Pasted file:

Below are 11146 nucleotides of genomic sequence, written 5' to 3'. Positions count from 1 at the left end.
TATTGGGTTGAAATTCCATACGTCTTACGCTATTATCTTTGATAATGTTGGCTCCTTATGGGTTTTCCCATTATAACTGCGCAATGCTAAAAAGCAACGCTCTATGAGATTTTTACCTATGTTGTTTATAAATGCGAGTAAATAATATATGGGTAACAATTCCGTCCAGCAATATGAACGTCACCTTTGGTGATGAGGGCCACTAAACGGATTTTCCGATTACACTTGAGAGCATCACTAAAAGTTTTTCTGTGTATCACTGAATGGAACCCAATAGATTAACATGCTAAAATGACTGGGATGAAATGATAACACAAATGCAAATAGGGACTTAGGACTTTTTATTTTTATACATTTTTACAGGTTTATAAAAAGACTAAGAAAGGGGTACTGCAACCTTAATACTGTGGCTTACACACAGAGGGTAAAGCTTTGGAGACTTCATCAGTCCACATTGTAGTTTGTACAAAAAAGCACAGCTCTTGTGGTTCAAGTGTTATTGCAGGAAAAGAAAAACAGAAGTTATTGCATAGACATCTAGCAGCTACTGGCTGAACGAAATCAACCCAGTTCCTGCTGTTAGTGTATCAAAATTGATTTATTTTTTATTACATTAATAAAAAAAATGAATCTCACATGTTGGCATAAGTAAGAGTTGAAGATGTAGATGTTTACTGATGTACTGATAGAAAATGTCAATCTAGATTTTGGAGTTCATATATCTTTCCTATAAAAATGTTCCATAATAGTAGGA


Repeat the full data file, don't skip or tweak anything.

Below are 11146 nucleotides of genomic sequence, written 5' to 3'. Positions count from 1 at the left end.
TATTGGGTTGAAATTCCATACGTCTTACGCTATTATCTTTGATAATGTTGGCTCCTTATGGGTTTTCCCATTATAACTGCGCAATGCTAAAAAGCAACGCTCTATGAGATTTTTACCTATGTTGTTTATAAATGCGAGTAAATAATATATGGGTAACAATTCCGTCCAGCAATATGAACGTCACCTTTGGTGATGAGGGCCACTAAACGGATTTTCCGATTACACTTGAGAGCATCACTAAAAGTTTTTCTGTGTATCACTGAATGGAACCCAATAGATTAACATGCTAAAATGACTGGGATGAAATGATAACACAAATGCAAATAGGGACTTAGGACTTTTTATTTTTATACATTTTTACAGGTTTATAAAAAGACTAAGAAAGGGGTACTGCAACCTTAATACTGTGGCTTACACACAGAGGGTAAAGCTTTGGAGACTTCATCAGTCCACATTGTAGTTTGTACAAAAAAGCACAGCTCTTGTGGTTCAAGTGTTATTGCAGGAAAAGAAAAACAGAAGTTATTGCATAGACATCTAGCAGCTACTGGCTGAACGAAATCAACCCAGTTCCTGCTGTTAGTGTATCAAAATTGATTTATTTTTTATTACATTAATAAAAAAAATGAATCTCACATGTTGGCATAAGTAAGAGTTGAAGATGTAGATGTTTACTGATGTACTGATAGAAAATGTCAATCTAGATTTTGGAGTTCATATATCTTTCCTATAAAAATGTTCCATAATAGTAGGA